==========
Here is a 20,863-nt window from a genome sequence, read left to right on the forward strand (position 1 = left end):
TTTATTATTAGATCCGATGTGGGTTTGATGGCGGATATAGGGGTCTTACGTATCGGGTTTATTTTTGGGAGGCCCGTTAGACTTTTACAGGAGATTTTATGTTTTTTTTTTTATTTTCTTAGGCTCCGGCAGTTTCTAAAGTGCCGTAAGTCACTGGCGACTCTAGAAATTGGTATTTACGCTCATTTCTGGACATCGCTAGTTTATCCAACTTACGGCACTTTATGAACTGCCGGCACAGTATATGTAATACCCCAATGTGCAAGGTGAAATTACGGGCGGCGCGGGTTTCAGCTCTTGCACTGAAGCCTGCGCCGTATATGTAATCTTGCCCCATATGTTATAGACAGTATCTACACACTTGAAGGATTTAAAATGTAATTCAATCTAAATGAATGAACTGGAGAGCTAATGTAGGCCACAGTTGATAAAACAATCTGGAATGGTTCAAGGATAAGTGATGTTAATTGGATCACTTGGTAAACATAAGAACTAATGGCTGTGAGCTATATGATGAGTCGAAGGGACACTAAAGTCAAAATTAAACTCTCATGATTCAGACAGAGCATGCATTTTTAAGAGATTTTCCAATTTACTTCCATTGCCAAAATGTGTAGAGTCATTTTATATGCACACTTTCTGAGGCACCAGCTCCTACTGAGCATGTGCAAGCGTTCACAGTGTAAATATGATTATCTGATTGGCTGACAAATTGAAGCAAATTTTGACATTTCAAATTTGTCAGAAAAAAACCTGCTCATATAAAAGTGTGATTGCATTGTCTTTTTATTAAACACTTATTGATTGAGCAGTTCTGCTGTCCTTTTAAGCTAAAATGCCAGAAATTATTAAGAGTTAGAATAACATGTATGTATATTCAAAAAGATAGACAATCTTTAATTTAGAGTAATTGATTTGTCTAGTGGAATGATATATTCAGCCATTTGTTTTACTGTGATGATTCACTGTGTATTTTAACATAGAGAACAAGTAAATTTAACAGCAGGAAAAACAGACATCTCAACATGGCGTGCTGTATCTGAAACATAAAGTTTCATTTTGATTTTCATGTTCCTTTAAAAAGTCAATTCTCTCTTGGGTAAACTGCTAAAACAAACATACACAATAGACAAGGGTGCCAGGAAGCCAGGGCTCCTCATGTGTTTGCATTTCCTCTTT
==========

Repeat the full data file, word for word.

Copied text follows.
Here is a 20,863-nt window from a genome sequence, read left to right on the forward strand (position 1 = left end):
TTTATTATTAGATCCGATGTGGGTTTGATGGCGGATATAGGGGTCTTACGTATCGGGTTTATTTTTGGGAGGCCCGTTAGACTTTTACAGGAGATTTTATGTTTTTTTTTTTATTTTCTTAGGCTCCGGCAGTTTCTAAAGTGCCGTAAGTCACTGGCGACTCTAGAAATTGGTATTTACGCTCATTTCTGGACATCGCTAGTTTATCCAACTTACGGCACTTTATGAACTGCCGGCACAGTATATGTAATACCCCAATGTGCAAGGTGAAATTACGGGCGGCGCGGGTTTCAGCTCTTGCACTGAAGCCTGCGCCGTATATGTAATCTTGCCCCATATGTTATAGACAGTATCTACACACTTGAAGGATTTAAAATGTAATTCAATCTAAATGAATGAACTGGAGAGCTAATGTAGGCCACAGTTGATAAAACAATCTGGAATGGTTCAAGGATAAGTGATGTTAATTGGATCACTTGGTAAACATAAGAACTAATGGCTGTGAGCTATATGATGAGTCGAAGGGACACTAAAGTCAAAATTAAACTCTCATGATTCAGACAGAGCATGCATTTTTAAGAGATTTTCCAATTTACTTCCATTGCCAAAATGTGTAGAGTCATTTTATATGCACACTTTCTGAGGCACCAGCTCCTACTGAGCATGTGCAAGCGTTCACAGTGTAAATATGATTATCTGATTGGCTGACAAATTGAAGCAAATTTTGACATTTCAAATTTGTCAGAAAAAAACCTGCTCATATAAAAGTGTGATTGCATTGTCTTTTTATTAAACACTTATTGATTGAGCAGTTCTGCTGTCCTTTTAAGCTAAAATGCCAGAAATTATTAAGAGTTAGAATAACATGTATGTATATTCAAAAAGATAGACAATCTTTAATTTAGAGTAATTGATTTGTCTAGTGGAATGATATATTCAGCCATTTGTTTTACTGTGATGATTCACTGTGTATTTTAACATAGAGAACAAGTAAATTTAACAGCAGGAAAAACAGACATCTCAACATGGCGTGCTGTATCTGAAACATAAAGTTTCATTTTGATTTTCATGTTCCTTTAAAAAGTCAATTCTCTCTTGGGTAAACTGCTAAAACAAACATACACAATAGACAAGGGTGCCAGGAAGCCAGGGCTCCTCATGTGTTTGCATTTCCTCTTT